Think of public opinion on social media’s impact on democracy as a pendulum. It has swung wildly in the last five years — from irrational exuberance to apocalypticism. The swing of the pendulum is in response to particular events that are happening out in the world.
We’re not saying that foreign interference in the 2016 election is what made social media’s effects on democracy important. What we are saying is that after 2016, this euphoric period of viewing social media as liberation technology came to a crashing end. The pendulum then swings really far in the other direction, and the conventional wisdom becomes, “Social media is a threat to the United States and a threat to democracy itself.” At that point you get tremendous interest in the impact of social media from policymakers in democracies such as the United States, because social media is no longer just a potential tool of foreign policy — it now seems increasingly consequential for domestic politics as well.
This informs the three main threads of the book: The first thread is this demand after 2016 for policy around social media, whether it’s regulating hate speech or political ads, or breaking up the platforms. The second thread is that discussion becomes largely informed by the pundit class, who often rely on anecdotal evidence, partly because systematically analyzing social media data is really, really hard. It often requires large collaborative teams with the ability to collect, store, and analyze very large collections of data. The third thread is that all of sudden the data necessary to analyze what’s going on with social media is owned by these giant companies. That means the very platforms we need to study to try to understand some of the most pressing questions about our democracy also control access to much of the data needed to do so.
The chapters in the book cover topics that range from hate speech to online propaganda to political advertising. Can you talk about how these diverse topics come together to paint a picture about the relationship between social media and democracy?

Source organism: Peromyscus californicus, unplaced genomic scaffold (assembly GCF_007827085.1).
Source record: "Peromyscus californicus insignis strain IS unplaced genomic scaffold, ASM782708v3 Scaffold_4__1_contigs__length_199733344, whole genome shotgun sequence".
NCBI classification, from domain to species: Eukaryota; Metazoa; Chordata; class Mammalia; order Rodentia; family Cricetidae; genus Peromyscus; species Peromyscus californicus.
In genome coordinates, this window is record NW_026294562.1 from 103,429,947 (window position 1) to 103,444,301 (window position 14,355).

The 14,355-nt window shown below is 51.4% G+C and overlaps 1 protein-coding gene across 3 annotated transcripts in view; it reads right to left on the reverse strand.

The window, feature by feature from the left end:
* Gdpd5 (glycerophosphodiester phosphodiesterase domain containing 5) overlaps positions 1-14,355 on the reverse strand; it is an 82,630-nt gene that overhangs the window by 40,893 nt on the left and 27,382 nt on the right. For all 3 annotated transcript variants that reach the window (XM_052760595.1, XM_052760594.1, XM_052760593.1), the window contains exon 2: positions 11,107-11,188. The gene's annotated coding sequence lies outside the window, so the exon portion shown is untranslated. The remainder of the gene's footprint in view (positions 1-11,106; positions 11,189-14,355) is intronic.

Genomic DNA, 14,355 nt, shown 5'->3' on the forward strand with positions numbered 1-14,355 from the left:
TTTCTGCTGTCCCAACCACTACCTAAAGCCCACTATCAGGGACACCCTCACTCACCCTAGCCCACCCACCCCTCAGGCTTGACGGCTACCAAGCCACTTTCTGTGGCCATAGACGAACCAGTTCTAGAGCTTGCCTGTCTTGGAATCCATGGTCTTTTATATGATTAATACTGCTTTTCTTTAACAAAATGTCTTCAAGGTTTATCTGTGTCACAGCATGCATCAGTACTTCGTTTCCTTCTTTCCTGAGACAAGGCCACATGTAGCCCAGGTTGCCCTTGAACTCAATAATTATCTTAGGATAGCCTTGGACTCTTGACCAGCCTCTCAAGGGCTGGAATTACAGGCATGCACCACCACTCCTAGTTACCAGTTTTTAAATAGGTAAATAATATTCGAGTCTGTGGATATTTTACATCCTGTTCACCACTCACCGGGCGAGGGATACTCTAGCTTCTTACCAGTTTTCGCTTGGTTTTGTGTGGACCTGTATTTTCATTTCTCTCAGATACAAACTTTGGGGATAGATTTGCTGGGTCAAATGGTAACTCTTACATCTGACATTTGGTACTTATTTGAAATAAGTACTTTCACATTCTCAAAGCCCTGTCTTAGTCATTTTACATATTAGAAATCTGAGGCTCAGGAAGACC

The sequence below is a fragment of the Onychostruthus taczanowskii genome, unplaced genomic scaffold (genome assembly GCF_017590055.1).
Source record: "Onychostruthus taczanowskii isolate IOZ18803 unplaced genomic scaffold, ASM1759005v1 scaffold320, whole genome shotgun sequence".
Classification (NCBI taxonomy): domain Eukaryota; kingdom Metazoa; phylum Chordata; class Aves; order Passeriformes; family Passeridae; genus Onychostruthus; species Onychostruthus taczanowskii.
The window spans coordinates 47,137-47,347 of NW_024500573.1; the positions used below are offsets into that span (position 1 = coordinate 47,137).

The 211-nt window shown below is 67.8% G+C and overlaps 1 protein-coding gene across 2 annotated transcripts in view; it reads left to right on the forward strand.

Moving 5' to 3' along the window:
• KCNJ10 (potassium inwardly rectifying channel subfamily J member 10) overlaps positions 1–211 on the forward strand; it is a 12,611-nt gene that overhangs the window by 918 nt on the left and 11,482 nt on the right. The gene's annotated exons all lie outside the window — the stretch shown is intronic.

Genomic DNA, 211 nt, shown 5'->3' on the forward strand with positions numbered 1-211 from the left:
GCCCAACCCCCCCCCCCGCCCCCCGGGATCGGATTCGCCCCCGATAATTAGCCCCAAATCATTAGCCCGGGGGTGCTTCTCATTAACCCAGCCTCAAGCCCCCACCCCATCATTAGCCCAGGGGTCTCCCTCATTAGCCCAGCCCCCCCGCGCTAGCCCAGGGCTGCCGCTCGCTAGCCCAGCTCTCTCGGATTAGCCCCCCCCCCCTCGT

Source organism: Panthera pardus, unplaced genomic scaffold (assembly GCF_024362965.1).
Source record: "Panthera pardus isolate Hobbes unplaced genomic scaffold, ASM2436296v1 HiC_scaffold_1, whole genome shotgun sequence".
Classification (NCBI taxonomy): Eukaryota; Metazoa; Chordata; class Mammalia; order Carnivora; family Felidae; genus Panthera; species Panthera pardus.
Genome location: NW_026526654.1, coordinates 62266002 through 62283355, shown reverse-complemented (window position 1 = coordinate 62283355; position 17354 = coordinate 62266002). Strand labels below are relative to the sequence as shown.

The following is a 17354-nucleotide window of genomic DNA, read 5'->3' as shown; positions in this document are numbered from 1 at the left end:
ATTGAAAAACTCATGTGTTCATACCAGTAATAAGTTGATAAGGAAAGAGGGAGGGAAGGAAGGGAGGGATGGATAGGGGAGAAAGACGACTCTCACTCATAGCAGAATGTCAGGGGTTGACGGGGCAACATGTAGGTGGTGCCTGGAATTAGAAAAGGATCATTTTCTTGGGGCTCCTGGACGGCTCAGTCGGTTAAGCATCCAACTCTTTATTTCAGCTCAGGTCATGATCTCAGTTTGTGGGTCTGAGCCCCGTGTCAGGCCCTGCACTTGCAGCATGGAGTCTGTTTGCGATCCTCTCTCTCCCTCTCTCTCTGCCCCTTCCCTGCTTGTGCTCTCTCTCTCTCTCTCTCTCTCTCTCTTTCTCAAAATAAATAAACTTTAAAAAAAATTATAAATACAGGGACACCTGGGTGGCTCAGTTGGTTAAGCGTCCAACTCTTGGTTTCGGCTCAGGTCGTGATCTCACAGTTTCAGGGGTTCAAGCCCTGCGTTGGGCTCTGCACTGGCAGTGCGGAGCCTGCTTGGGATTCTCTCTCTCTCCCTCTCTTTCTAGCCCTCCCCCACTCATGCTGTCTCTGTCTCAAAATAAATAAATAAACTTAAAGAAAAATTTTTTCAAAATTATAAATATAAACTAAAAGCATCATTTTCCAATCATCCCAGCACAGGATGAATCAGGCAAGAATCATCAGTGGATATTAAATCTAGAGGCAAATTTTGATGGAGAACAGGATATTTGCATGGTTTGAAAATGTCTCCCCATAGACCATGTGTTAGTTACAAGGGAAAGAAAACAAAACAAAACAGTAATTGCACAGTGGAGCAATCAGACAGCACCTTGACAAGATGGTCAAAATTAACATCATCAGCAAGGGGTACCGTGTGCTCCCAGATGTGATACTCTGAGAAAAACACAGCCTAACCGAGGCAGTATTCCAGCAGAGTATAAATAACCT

We organized the book to represent the biggest problems people see in social media. So, it’s natural to start off with a chapter about misinformation because there is a lot of concern that this type of content on Facebook, YouTube, and Twitter is polluting the information ecosystem. And then we move toward political polarization with a chapter on echo chambers. From there we move on to hate speech, which is the most virulent form of polarization and a chief focus of proposed reforms for social media platforms. And then we take on the rise of online political advertising and social media’s impact on legacy media institutions. Conventional wisdom has strong opinions on all of these issues, but we actually provide the rigorous scientific evidence behind them.
If there’s one overlying theme, it’s that a lot of these chapters do push back on that conventional wisdom that Nate’s talking about, which you’d get from turning on cable news and watching people pontificate about the internet.
Let’s go back to the choice to include scientific analysis and policy discussion in one volume. You explain this by pointing out that the scientific and policy communities don’t talk to each other and share information enough. What are the consequences of these siloes?
We’re concerned that public policy is being made without the benefit of rigorous scientific research. This isn’t the only area where that happens, but in this domain, you have a very fast-moving technology with serious questions about speech rights at stake. If policymakers are going to base decisions about hate speech and disinformation on just anecdotes, they are going to get it wrong and might even make things worse.
I do think it’s a supply-side problem. If the scientific research community doesn’t make its work accessible, there are lots of other people who are willing to step into the void and tell policymakers what they should be doing about the social media platforms.